“I quicken my step in the direction of home and soon, I’m approaching the illuminated church billboard with its inspiring message. ‘When you’ve been barbecued, you’ll want to barbecue others,’ I read in horror. Getting closer, the word ‘barbecued’ turns into ‘rescued’ and I breathe a sigh of relief.”

“You had a big night,” the Soupster said. “Go home and have a mug of chamomile tea and try to get some rest,” he suggested.

“Great idea,” Kathryn sighed. “I’m beginning to realize why bears hibernate all winter. Starting to appeal to me, actually,” she said as she turned to leave, veering around a black cat crouching on the road, which turned out to be a pothole.

Submittied by Lois Verbaan Denherder

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Our Town – July 4, 2013

| Airplanes, Flying, Guest Written, Lois Verbaan, Our Town, Travel | July 4, 2013

The Soupster looks at blue skies without rose-colored glasses.

The Soupster stared out the airplane window. The scene reminded him of a still life: blue sky suspended above a thick blanket of clouds. Only an occasional shudder of the wing and its subtle tilt away from the horizon hinted at the 36,000 ft altitude and 300 mph speed he was traveling at.

“See anything?” asked the woman next to him, craning her neck for a better view.

The Soupster turned to face her, unsure whether to focus on her penciled eyebrows, glossy lips or hoop earrings large enough to be bracelets.

“Blue sky” he replied, turning back to the view. “Blue – sky,” he repeated silently to himself. It had a pleasant ring to it. “Been a while since I said the words ‘blue’ and ‘sky’ in the same sentence,” he said out loud. The woman raised her eyebrows quizzically. “It’s not that there isn’t’t blue sky in Our Town, it’s just that it’s often on the wrong side of the clouds,” he explained.

The woman continued thumbing through her airline magazine. Every other page seemed to show a luxury resort or condominium, edged by beaches and drenched in sunlight.

As the plane dipped, the blue-sky-and-cloud-canopy gave way to snow-capped mountains, which then morphed into dry brown hills. Finally they were circling over a sprawling metropolis: their destination. The grid of buildings and roads, with traffic winding through, reminded the Soupster of a circuit board buzzing with electrical activity.

A few hours earlier the Soupster had been glad to be getting off the rock, but now he realized he was also glad for his return ticket. Closing his eyes, he was back in Our Town, sitting beside the sea, throwing a stick for his neighbor’s dog. She would bound over rocks into the water to retrieve the stick, then flop down in sandy seaweed to gnaw on it. A seiner plied the black, glassy surface of the sound, with a backdrop of forested hills rising into the mist. The Soupster sighed. The fresh, salty air was cool on his skin and a breeze rustled his hair.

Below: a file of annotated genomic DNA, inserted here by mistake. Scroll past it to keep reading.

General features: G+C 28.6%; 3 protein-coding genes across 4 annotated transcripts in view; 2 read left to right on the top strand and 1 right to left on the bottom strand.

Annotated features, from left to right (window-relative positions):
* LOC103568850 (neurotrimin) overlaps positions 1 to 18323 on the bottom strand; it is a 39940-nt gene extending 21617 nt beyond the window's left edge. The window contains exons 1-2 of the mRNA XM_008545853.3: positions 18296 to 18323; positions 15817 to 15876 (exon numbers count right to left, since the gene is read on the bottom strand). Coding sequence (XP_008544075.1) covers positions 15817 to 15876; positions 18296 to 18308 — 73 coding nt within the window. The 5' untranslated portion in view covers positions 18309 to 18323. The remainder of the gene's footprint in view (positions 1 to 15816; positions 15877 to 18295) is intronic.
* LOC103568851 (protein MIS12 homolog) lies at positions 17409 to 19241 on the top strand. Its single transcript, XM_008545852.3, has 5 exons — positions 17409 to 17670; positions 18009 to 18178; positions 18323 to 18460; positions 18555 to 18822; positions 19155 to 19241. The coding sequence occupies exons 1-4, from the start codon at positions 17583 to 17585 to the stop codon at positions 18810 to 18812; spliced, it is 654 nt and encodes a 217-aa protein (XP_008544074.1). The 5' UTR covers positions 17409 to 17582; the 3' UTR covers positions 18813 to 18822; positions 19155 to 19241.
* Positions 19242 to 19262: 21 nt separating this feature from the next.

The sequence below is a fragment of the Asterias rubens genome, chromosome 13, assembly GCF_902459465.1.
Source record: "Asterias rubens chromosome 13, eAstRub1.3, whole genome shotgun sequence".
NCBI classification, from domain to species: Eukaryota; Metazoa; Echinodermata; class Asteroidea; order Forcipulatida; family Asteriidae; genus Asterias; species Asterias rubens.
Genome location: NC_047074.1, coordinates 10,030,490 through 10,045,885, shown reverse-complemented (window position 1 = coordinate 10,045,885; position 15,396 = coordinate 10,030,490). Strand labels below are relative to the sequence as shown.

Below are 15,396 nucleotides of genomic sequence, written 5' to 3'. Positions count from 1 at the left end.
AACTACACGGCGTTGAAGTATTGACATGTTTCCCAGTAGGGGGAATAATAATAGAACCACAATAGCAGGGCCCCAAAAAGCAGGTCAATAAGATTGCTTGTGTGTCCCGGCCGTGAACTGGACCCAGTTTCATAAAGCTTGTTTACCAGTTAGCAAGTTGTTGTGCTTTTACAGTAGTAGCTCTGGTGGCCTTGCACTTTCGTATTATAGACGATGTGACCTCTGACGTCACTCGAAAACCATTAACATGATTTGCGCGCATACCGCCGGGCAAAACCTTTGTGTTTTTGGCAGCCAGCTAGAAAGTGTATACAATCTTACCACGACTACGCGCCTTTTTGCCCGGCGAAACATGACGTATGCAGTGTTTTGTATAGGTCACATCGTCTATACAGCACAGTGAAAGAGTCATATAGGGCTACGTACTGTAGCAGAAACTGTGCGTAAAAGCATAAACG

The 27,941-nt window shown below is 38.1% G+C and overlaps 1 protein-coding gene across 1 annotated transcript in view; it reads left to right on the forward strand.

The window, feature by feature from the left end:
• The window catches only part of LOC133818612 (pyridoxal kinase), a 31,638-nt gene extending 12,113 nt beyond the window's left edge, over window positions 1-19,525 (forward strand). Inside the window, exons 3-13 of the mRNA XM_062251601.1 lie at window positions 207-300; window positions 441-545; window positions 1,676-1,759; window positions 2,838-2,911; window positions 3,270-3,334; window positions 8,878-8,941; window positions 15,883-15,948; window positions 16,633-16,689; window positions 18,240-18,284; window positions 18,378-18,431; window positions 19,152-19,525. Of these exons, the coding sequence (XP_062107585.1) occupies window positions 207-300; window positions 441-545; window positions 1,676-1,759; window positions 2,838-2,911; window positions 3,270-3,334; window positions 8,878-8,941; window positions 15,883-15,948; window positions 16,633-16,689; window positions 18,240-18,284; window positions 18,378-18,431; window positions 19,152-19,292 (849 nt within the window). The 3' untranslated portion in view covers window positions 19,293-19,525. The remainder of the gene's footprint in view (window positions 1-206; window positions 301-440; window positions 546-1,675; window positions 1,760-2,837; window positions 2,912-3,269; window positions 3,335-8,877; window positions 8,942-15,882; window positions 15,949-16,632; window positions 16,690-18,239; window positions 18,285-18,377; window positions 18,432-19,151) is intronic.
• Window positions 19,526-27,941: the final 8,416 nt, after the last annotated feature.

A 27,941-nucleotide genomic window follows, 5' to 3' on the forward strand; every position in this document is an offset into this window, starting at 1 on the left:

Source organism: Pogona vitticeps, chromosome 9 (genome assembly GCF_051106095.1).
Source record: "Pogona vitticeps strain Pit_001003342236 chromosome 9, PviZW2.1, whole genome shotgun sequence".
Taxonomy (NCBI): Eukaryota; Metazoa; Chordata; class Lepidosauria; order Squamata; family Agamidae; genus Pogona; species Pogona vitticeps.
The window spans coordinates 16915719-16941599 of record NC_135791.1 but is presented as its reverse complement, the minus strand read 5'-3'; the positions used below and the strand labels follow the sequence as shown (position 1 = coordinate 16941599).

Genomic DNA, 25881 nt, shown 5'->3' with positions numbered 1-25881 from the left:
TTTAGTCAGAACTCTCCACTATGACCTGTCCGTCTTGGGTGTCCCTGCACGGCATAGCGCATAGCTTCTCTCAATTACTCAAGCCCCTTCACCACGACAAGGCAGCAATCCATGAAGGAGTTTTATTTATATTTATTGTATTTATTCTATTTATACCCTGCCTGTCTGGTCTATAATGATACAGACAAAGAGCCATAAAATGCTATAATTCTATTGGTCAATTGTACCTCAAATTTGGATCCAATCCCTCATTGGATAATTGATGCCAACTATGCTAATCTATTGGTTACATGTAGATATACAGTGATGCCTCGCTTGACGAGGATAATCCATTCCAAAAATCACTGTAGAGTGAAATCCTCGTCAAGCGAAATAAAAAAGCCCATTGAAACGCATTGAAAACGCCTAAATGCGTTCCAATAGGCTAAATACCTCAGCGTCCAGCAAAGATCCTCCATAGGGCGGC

“Thank you!” boomed the overhead announcement, shaking the Soupster out of his trance; “We appreciate your choosing our airline…have a great day!”

The Soupster smiled. “A good choice indeed,” he said, turning to the woman to congratulate them both. A mystified look washed over her face again. The Soupster felt obliged to clarify. “Well, considering there’s no other airlines to choose from… I guess we could have taken the ferry… But we’d still be three days away from our destination and probably wandering around looking for the best lounge to unroll our sleeping bag in. Anyway, as they say, the sooner you get there, the sooner you can get back.”

The plane landed and the Soupster strolled down the jet way, into the sea of humanity. “Doesn’t’t take long to know which side of the clouds you belong on,” he thought, taking a deep breath and making his way forward.

Submitted by Lois Verbaan Denherder

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Our Town – April 25, 2013

| Guest Written, Lois Verbaan, Our Town, Travel | April 25, 2013

The Soupster and a friend get philosophical about travel.

“How was your trip to Southeast Asia?” asked the Soupster between sips of a creamy latte.

“Amazing!” Kate replied. “I’m still dreaming of Thai curries – green beans so fresh they squeak when you chew them, in coconut milk with ginger and basil. I could have a bowl right now,” she confessed, chomping on her bagel. “And a drink of cold juice straight from a coconut – top chopped off and a straw sticking out,” she added.